Meanwhile Andry started her race and was nicely ticking the laps. When i saw her first time, she was running in the front pack with the men! Eventualy she settled back in a steady pace and was still moving with a great speed. I continued with my 10th lap, step by step, pounding the icy ground with my sticks like a crazy drummer.

Finishing the 10th lap and closing on 100km felt good, i stayed for a while at the basecamp. Andry called me at this point that she had a bad stomach distress and was throwing up badly.. She managed to get to the basecamp to finish her 4th lap and got saltsticks treatment - those pills are just magical! :) I kept moving into the 11th lap, but i suddenly had an uneasy feeling. Until today i can't really build a clear picture of what was happening inside my head, everything is a little bit foggy.. Around 3km into the lap Andry catched me and walked a little bit with me. She started to feel better with her stomach and as i was moving very slow i forced her to move on as she had still a good position in the race and plenty of time to finish. I was more and more worried about my pace, trying to do mad calculations in my head with the remaining time till the cut-off. At this point i slowed down to almost 15min/km and started to feel dizzy (probably from the crazy math efforts!). As i reached small uphill at 105km, suddenly without any reasoning  - to this point i don't really understand what was the trigger - i stopped in the middle of the hill and all i could focus on , all i could hear in my head was "you're done". No questioning, second guessing,  no what-ifs.. Just an empty feeling   and a burning desire to just lay down and put those shoes off the swollen feet.. I've been reading about these kind of situations in many race reports, and i always thought, i would at least try to start reasoning with myself, that i would have the power to revert the situation and move on. NOPE. Nothing like that, the brain wasn't capable of anything - i picked up the phone and called the race director that i'm done, out of the misery. In a few minutes i was sitting in the car, getting a lift to the basecamp. It was over :(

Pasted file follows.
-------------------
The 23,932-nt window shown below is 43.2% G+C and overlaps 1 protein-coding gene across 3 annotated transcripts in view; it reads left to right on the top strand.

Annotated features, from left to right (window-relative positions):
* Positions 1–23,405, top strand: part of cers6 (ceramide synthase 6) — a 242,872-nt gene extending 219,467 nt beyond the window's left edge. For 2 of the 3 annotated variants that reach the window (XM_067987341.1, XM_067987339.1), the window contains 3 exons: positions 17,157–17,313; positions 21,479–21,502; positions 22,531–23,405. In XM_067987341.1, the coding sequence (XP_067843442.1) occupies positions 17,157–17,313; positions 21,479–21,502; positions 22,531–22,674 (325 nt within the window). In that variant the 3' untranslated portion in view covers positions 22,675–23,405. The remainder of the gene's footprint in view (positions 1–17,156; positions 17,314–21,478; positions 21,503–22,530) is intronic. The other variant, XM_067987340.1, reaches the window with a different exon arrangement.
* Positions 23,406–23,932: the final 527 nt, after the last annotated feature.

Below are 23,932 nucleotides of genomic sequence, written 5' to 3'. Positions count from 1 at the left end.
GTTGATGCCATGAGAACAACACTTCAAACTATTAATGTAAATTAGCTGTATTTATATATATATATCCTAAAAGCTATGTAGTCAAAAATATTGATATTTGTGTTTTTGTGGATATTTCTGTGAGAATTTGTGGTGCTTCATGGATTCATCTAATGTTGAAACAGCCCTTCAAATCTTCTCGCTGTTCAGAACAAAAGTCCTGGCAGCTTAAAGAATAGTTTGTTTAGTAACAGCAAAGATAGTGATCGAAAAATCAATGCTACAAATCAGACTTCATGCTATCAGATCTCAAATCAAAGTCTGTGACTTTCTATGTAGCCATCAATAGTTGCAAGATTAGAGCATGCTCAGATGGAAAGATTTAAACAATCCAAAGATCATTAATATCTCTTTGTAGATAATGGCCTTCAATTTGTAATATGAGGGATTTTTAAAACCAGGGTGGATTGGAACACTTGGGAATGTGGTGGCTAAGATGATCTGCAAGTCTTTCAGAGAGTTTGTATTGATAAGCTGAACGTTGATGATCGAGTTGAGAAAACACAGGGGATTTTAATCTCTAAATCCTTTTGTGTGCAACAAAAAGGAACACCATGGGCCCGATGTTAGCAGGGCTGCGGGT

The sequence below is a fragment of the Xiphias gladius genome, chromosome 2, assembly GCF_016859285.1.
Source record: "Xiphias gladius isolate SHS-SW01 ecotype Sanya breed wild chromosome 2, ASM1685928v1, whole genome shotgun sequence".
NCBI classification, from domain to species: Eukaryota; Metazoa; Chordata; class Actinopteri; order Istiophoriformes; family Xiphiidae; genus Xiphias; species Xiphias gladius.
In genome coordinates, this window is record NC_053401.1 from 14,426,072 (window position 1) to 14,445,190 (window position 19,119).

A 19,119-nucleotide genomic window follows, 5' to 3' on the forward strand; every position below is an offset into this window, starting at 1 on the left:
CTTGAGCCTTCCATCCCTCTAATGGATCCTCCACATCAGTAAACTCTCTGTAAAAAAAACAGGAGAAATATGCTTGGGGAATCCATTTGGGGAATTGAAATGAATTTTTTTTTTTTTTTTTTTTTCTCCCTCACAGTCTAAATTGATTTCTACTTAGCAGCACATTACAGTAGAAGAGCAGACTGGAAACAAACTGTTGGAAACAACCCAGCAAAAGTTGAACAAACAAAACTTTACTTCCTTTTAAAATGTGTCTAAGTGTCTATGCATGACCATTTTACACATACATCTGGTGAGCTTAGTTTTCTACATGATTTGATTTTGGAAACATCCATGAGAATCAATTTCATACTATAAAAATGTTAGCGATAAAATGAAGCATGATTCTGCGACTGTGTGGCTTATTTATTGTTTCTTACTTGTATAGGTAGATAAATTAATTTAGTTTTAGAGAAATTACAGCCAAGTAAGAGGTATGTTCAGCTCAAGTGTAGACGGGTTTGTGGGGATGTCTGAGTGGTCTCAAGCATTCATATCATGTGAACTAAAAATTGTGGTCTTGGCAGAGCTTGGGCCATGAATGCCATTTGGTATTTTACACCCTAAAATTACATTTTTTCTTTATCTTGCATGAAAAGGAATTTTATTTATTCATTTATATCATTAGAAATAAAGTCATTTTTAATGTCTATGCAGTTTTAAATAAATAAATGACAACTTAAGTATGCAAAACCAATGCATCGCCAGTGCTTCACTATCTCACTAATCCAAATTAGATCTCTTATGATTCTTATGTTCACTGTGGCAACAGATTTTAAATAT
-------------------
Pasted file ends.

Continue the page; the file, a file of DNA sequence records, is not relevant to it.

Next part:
I'm still trying to find answer to the question, if i could've done anything differently..  I did my training right, the nutrition was right, drinking right, pacing was ok..  Could i push a bit further with the pain? Maybe. Did i reach my limits?  Maybe.. But what i know for sure, that it will make me even more focused on my dream of finishing the 100Miles race. I will be back in Arvika in a years time, that's for sure.